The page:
Tuesday, March 25, 2014

Still Life With Strings by L.H. Cosway



Title: Still Life with Strings
Author: L.H. Cosway
Publisher: L.H. Cosway
Pages: 350
Genre: Contemporary Romance
Format:Kindle


Purchase at AMAZON

My name is Jade Lennon and I stand still for money.

The night I saw Shane Arthur watching me everything changed. A man in a suit always catches my eye, but it was the way he looked at me that was different. Like he knew me or something. He didn’t know me, especially not in my costume. My sobriety rests on staying away from men, but there was something about him that made me throw caution to the wind.

After all, I was never going to see him again, right?

Wrong.

Standing still isn’t the only way I make my money. I also bartend at a concert hall. Never in my wildest dreams did I think Shane was going to show up there. Not only that, but he’s the most recent addition to the orchestra. So now on a daily basis I have to resist one of the most beautiful men I’ve ever met and he plays the violin. For me that’s one hell of a deadly cocktail.

He wants me to teach him how to live. I’m not sure how much a twenty-six year old recovering alcoholic who works in a bar and moonlights as a living statue can teach a world class concert violinist, but I’m sure going to try.

Still Life with Strings is a story of music, art, sex, magical realism, and romance that you will never forget.


Discuss this book in our PUYB Virtual Book Club at Goodreads by clicking HERE

 

Monday, March 24, 2014

The Soul of the Sun by Genevieve Crownson

Title: The Soul of the Sun
Genre: Paranormal/Young Adult
Author: Genevieve Crownson
Publisher: Genevieve Crownson
Pages: 348
Format: Paperback; Kindle

Purchase at AMAZON

“The hands of time turn on the face of the sun. Only you can move them. If the Watcher controls the hands of the clock he can go anywhere, past or future-- and destroy our planet.”

Since the days of ancient Greece, the Argos dynasty has kept a secret, a mystery passed down through their descendants from generation to generation, in the hopes that the forces of good can stop the evil destruction of planet Earth.

Margaret Ingall is harboring that secret. Time is running out for the descendants of the Argos. They know a great healer and time traveler will be born of their blood. But the only person that knows whom they will call “the soul of the sun” is Margaret’s sister, Abigail. Before she can reveal the healer’s identity, disaster strikes…

Evil stalks them, watching and waiting to find out which member of her family has the ultimate power. Is it Margaret’s own child? Or her beloved granddaughter? Or even herself? Their only clue is a powerful protective amulet that will lead them all in a cat-and-mouse game to discover secrets as ancient as time.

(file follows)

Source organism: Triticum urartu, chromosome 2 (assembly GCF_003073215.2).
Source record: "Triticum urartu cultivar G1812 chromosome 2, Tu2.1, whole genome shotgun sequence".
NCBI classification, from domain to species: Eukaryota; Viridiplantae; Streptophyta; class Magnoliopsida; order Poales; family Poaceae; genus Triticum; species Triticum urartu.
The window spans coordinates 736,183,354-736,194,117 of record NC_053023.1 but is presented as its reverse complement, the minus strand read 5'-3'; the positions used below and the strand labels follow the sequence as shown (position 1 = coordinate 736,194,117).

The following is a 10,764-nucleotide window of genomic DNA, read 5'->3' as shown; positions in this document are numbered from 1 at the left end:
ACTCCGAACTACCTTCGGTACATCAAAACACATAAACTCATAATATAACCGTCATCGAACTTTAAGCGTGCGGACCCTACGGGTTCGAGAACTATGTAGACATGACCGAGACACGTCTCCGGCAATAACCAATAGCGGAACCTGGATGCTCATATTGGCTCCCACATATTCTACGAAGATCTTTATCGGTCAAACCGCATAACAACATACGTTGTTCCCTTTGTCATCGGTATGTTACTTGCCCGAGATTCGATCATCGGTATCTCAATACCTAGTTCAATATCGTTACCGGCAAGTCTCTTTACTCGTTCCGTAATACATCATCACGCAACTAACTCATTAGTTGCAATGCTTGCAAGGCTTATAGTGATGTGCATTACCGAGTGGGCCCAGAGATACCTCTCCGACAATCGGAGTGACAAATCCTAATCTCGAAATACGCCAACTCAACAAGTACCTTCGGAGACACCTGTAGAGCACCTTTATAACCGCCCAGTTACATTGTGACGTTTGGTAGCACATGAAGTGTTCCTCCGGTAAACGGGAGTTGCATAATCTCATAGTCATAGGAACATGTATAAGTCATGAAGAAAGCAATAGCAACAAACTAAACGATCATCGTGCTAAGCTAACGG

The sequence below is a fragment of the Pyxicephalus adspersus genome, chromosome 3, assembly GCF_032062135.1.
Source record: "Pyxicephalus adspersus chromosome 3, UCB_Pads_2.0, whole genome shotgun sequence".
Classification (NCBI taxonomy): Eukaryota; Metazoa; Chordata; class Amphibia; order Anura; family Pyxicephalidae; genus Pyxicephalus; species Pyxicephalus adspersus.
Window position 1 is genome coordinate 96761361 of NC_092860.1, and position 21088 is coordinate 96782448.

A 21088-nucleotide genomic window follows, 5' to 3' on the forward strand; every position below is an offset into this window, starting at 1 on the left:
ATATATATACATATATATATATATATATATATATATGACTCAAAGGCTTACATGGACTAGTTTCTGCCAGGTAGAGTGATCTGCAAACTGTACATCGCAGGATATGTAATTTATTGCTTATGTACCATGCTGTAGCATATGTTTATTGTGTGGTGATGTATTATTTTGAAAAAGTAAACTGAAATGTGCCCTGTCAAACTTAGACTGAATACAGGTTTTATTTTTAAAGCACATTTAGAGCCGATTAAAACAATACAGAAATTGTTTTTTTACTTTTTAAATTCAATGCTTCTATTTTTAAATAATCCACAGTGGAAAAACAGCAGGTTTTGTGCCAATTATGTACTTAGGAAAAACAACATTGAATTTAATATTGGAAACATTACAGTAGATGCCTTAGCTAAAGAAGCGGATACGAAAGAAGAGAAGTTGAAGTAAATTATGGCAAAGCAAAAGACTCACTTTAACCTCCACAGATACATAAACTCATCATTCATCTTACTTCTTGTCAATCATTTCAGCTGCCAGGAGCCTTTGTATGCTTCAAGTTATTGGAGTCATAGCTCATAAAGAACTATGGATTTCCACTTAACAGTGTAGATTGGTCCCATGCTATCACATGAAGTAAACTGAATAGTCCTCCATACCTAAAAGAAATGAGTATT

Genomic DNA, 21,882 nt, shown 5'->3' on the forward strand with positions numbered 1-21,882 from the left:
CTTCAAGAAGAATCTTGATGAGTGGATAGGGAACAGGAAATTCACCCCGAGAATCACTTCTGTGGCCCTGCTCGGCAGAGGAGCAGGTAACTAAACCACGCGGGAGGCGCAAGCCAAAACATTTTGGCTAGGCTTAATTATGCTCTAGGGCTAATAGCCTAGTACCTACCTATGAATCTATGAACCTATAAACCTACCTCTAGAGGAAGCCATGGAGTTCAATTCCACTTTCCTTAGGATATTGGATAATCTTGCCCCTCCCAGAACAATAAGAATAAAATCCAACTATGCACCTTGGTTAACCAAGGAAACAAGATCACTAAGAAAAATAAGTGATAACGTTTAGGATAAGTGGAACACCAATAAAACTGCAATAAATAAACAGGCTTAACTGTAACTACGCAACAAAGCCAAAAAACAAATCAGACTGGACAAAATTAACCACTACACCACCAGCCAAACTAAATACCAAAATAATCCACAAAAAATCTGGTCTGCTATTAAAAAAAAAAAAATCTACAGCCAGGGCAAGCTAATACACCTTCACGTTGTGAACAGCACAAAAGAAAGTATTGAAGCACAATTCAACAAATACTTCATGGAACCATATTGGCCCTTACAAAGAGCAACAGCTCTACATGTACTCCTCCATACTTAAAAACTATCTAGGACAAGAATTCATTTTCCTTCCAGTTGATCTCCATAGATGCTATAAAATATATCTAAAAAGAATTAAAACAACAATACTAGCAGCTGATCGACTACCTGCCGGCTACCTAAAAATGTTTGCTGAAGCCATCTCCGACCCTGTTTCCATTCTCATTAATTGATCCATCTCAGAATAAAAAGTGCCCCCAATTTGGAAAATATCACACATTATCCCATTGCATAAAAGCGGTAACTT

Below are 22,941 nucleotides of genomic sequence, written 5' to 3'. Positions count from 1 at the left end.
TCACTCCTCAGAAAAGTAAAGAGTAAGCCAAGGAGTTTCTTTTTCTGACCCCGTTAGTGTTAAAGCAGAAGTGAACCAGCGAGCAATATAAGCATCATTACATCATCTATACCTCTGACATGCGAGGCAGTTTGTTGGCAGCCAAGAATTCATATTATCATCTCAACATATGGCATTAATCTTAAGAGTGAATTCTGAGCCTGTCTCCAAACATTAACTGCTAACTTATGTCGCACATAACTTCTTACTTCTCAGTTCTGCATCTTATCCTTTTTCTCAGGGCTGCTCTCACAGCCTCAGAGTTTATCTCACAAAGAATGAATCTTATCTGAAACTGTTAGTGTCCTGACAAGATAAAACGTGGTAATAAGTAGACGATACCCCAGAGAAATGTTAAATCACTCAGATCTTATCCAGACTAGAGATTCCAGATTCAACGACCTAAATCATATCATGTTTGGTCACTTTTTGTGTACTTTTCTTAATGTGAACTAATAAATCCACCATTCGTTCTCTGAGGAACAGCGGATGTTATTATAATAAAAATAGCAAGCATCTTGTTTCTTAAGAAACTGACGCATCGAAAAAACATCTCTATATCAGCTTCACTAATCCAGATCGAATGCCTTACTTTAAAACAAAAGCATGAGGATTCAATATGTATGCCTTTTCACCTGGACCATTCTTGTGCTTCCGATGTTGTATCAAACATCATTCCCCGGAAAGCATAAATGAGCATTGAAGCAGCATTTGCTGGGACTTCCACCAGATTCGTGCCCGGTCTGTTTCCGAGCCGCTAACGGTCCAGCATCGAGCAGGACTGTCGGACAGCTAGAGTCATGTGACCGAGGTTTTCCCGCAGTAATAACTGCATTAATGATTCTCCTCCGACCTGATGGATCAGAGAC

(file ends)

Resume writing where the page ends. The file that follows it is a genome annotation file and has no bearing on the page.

If the Watcher discovers the truth before they do, all will be lost.

Fate, time and love weave together in their struggle to fulfill their destiny. Will Margaret’s fears sabotage her family’s protection? Can the healer accept her gifts in time? And once the soul of the sun is finally revealed, will it be too late?

Her power is incredible. The sacrifices required of her are immense.

Will it be enough to stop the Watcher?



Discuss this book in our PUYB Virtual Book Club at Goodreads by clicking HERE

Interview with Kevin Bohacz, author of techno-thriller 'Immortality'

I am Kevin Bohacz the bestselling novelist of Immortality and a lucid dreamer… Welcome to my dreams. I am also a writer for national computer magazines, founder and president of two high technology corporations, a scientist and engineer for over 35 years, and the inventor of an advanced electric car system – the ESE Engine System (circa 1978). I was also a short order cook for I-Hop, flipped burgers at McDonalds, and delivered Chicken Delight. All of those careers and more are behind me now that I am a full time storyteller, a catcher of dreams. Thank you for reading my stories and making this all possible.

His latest books are Immortality and Ghost of the Gods.

Visit Kevin’s website at www.kbohacz.com.

Thanks for coming to the book club, Kevin! I absolutely love thrillers. Why did you decide to write that genre?

Kevin: I love hard science fiction and I love thrillers but more than anything I love the type of hard science fiction that is theoretically possible and set in